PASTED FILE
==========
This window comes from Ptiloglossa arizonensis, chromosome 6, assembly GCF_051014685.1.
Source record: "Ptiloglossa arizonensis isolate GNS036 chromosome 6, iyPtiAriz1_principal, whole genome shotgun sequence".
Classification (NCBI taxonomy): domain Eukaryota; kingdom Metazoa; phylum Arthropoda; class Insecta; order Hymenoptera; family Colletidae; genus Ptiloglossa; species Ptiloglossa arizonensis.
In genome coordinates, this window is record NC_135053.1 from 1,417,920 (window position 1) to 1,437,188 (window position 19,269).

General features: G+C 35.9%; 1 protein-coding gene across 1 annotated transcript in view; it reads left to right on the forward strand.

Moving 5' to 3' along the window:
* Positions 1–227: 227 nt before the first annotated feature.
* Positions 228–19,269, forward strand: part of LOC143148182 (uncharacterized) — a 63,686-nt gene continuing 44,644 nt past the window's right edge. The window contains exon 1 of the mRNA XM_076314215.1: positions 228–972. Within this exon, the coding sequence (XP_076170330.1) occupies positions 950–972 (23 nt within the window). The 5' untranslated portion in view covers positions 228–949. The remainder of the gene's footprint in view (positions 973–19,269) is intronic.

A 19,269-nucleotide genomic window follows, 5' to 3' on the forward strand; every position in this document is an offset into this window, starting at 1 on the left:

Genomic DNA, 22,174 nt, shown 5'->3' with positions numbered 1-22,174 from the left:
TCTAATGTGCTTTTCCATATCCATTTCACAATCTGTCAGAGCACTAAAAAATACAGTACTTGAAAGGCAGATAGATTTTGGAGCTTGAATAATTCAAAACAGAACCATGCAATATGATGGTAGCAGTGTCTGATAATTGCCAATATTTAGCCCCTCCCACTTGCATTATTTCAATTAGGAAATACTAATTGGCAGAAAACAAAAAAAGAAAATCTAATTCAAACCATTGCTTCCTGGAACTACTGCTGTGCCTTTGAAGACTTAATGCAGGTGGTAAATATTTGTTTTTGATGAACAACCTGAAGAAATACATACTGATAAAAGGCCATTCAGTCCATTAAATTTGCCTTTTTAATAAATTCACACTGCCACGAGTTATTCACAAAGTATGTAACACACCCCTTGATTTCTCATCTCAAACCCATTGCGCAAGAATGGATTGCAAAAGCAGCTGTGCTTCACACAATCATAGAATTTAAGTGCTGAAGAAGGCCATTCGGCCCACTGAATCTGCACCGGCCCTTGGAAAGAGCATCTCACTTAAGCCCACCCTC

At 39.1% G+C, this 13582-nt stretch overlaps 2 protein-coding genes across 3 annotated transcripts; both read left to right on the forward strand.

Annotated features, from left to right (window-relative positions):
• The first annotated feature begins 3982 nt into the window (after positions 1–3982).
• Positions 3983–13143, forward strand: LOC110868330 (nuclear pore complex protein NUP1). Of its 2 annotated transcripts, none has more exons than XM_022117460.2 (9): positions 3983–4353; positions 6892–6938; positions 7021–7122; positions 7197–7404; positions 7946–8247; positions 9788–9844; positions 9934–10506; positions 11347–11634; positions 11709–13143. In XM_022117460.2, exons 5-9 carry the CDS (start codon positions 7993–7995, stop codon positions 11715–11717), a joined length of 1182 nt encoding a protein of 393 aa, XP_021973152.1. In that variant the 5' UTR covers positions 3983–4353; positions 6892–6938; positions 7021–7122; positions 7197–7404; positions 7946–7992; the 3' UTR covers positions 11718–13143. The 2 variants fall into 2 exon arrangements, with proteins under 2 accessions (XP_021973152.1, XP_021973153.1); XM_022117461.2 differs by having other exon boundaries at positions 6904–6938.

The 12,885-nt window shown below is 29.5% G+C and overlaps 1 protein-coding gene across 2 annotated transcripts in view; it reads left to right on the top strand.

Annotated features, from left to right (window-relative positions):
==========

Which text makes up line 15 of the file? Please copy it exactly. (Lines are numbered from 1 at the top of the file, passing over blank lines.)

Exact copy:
• Positions 3983–13143, forward strand: LOC110868330 (nuclear pore complex protein NUP1). Of its 2 annotated transcripts, none has more exons than XM_022117460.2 (9): positions 3983–4353; positions 6892–6938; positions 7021–7122; positions 7197–7404; positions 7946–8247; positions 9788–9844; positions 9934–10506; positions 11347–11634; positions 11709–13143. In XM_022117460.2, exons 5-9 carry the CDS (start codon positions 7993–7995, stop codon positions 11715–11717), a joined length of 1182 nt encoding a protein of 393 aa, XP_021973152.1. In that variant the 5' UTR covers positions 3983–4353; positions 6892–6938; positions 7021–7122; positions 7197–7404; positions 7946–7992; the 3' UTR covers positions 11718–13143. The 2 variants fall into 2 exon arrangements, with proteins under 2 accessions (XP_021973152.1, XP_021973153.1); XM_022117461.2 differs by having other exon boundaries at positions 6904–6938.